|Review:||Violet Gryfindor says:|
Another great chapter! I'm sorry to have not stopped by sooner, but it is a treat to come back to this very well-written story and get lost in its world. It's impressive how much you're able to include within each chapter - there's sufficient plot and character development intermingled with fascinating historical and medical tidbits. The descriptions are vivid and you also give your starring characters fantastic depth - I get a strong idea of their thoughts and feelings and motivations. All of these things enhance the quality of this story, and this chapter is a perfect example of why this story is so good.
Okay, fangirling aside, I was really interested in the details of this chapter, the little things such as the objects Cho discovers in the cupboard, the way that Cedric elevates Quidditch over all other types of physical activity (even though sitting on a broomstick can't be much of an exercise, unless you're a beater), and his reference to Finnegan and Thomas. Such detail fills out the world around the two characters and the little hospital, showing how many stories are ripe for the telling in this alternate universe. That's the most important part of world-building, being able to create that feeling of wholeness, of this story being only part of a larger world. You achieve this in a way that feels effortless, and it's amazing.
Cho's taken a risk in this chapter, and I like her ingenuity in using Cedric's own desire for his wand in her favour. Although it's obvious she likes Cedric and finds him attractive, her interest is more in the desire to heal and prove that the cure is a success so that it can be put to wider use as soon as possible. It's actually interesting to think about how Cho is really using Cedric as a guinea pig - this interest was only heightened by the way your narration focuses on Cedric's point of view in that segment of the chapter. Readers don't have access to Cho's mind in that moment, so, like Cedric, we're forced to trust her and hope for the best. You end the chapter on a light note, but there's still that uncertainty hanging in the background. Maybe I'm being morbid in having first misread Cedric's final thought as "he wondered if tomorrow he would wake up" without the last bit of sentence. One can't forget that the medicine is still experimental - what side effects will it have? What will it do to Cedric? What if it only works on magical people? Ah, too many questions (I'll just have to read on, I guess :P).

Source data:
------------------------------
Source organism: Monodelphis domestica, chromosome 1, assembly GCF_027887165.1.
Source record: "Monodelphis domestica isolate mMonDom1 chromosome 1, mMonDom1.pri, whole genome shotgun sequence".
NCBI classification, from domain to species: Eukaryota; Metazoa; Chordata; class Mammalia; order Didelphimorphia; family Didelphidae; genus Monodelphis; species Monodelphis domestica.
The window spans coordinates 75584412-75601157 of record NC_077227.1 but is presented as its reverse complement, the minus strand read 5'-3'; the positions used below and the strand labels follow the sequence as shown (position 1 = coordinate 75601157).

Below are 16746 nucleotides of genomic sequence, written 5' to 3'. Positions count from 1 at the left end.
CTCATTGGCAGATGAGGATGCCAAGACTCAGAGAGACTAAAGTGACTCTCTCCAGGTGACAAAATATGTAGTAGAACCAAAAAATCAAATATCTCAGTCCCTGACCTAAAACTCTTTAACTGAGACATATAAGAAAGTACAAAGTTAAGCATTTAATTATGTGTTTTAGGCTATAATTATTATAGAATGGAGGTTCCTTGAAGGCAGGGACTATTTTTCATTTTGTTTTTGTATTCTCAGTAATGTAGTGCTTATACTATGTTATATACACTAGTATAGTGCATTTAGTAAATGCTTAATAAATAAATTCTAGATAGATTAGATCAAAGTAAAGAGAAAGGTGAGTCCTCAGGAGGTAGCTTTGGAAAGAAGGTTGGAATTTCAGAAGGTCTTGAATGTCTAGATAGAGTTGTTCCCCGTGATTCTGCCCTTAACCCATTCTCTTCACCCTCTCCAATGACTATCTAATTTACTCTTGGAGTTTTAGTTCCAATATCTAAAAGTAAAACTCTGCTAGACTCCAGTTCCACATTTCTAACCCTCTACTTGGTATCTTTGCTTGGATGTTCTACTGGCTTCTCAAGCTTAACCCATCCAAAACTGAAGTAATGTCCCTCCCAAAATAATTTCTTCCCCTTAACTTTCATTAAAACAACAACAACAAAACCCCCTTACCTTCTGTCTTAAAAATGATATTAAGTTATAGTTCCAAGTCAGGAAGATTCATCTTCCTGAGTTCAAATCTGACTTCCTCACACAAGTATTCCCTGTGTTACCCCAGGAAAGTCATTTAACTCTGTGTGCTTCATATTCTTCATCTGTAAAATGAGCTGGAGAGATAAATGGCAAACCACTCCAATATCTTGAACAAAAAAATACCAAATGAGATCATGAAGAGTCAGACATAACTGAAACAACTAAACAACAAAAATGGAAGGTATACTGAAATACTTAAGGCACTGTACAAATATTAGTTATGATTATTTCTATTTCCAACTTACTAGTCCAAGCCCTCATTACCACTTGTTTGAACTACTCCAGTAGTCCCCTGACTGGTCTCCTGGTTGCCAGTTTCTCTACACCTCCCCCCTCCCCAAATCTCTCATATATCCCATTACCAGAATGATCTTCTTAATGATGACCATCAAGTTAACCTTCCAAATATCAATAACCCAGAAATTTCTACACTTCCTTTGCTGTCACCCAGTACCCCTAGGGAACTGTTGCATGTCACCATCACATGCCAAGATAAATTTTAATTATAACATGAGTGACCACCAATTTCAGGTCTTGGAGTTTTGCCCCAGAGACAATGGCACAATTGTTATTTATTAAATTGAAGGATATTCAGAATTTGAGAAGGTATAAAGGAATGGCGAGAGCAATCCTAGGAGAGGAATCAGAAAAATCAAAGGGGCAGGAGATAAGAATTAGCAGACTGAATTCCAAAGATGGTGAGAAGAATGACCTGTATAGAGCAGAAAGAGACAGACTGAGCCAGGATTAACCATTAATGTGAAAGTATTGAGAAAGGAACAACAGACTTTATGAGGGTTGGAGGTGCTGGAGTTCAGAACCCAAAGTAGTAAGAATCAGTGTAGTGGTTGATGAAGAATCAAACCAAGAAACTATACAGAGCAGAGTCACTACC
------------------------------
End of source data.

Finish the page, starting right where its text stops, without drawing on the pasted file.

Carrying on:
Excellent work with this chapter and with the story as a whole! I look forward to reading the rest as soon as I can! :D
Author's Response: Hey, I'm happy to hear from you again on this story! Your comments are really flattering; I had perceived this story and The Middle Man to both be somewhat simplistic compared to other things I've written, so I'm happy that it still has lots of layers of plot and characterization to entertain you :)
You know I love my details! I agree that it seems like you could pick a character or two and carve many different stories out of this world. It was so fun for me to try to add in references and build new opportunities for magic. I think that's part of why I love AU (despite my tendency to write canon stories).
Risk is definitely a big element here. When I wrote this, I thought of all the other patients and volunteers who underwent truly dangerous and deadly procedures in this time, sometimes quite unknowingly, because the potential results were too much to pass up. Both Cho and Cedric seem to be of that mindset here--as you pointed out, Cho is looking into the future and the opportunity to end the suffering she sees all around her, and Cedric seems to be focused more on the immediate reward of getting to leave his bed and perhaps getting his precious wand back. Either way, it's clear that a frightening amount of medical territory was unknown at this time.
Thank you for your fantastic review!